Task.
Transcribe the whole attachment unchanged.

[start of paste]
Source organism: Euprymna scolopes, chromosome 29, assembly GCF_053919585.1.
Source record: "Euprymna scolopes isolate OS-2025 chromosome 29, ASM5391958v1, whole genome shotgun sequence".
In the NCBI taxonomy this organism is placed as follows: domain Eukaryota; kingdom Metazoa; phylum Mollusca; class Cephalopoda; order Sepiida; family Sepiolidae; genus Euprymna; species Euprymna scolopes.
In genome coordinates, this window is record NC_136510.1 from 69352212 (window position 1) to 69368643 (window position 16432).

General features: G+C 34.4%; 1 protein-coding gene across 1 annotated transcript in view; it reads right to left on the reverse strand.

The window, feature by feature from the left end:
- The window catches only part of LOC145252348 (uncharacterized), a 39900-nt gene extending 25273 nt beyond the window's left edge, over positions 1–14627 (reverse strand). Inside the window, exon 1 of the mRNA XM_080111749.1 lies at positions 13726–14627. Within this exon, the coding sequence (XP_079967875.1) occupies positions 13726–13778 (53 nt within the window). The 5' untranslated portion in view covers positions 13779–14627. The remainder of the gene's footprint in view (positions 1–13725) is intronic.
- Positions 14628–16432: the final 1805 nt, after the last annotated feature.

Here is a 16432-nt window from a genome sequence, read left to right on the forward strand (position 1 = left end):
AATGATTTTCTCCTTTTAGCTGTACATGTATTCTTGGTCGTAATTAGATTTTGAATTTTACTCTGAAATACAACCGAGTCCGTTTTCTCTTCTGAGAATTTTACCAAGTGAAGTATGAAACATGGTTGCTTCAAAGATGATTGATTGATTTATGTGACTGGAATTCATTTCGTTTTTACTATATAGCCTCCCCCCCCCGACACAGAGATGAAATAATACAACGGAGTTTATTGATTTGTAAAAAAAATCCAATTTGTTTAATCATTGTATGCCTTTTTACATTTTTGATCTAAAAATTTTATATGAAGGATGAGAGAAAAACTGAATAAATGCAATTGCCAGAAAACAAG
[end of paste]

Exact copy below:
Source organism: Euprymna scolopes, chromosome 29, assembly GCF_053919585.1.
Source record: "Euprymna scolopes isolate OS-2025 chromosome 29, ASM5391958v1, whole genome shotgun sequence".
In the NCBI taxonomy this organism is placed as follows: domain Eukaryota; kingdom Metazoa; phylum Mollusca; class Cephalopoda; order Sepiida; family Sepiolidae; genus Euprymna; species Euprymna scolopes.
In genome coordinates, this window is record NC_136510.1 from 69352212 (window position 1) to 69368643 (window position 16432).

General features: G+C 34.4%; 1 protein-coding gene across 1 annotated transcript in view; it reads right to left on the reverse strand.

The window, feature by feature from the left end:
- The window catches only part of LOC145252348 (uncharacterized), a 39900-nt gene extending 25273 nt beyond the window's left edge, over positions 1–14627 (reverse strand). Inside the window, exon 1 of the mRNA XM_080111749.1 lies at positions 13726–14627. Within this exon, the coding sequence (XP_079967875.1) occupies positions 13726–13778 (53 nt within the window). The 5' untranslated portion in view covers positions 13779–14627. The remainder of the gene's footprint in view (positions 1–13725) is intronic.
- Positions 14628–16432: the final 1805 nt, after the last annotated feature.

Here is a 16432-nt window from a genome sequence, read left to right on the forward strand (position 1 = left end):
AATGATTTTCTCCTTTTAGCTGTACATGTATTCTTGGTCGTAATTAGATTTTGAATTTTACTCTGAAATACAACCGAGTCCGTTTTCTCTTCTGAGAATTTTACCAAGTGAAGTATGAAACATGGTTGCTTCAAAGATGATTGATTGATTTATGTGACTGGAATTCATTTCGTTTTTACTATATAGCCTCCCCCCCCCGACACAGAGATGAAATAATACAACGGAGTTTATTGATTTGTAAAAAAAATCCAATTTGTTTAATCATTGTATGCCTTTTTACATTTTTGATCTAAAAATTTTATATGAAGGATGAGAGAAAAACTGAATAAATGCAATTGCCAGAAAACAAG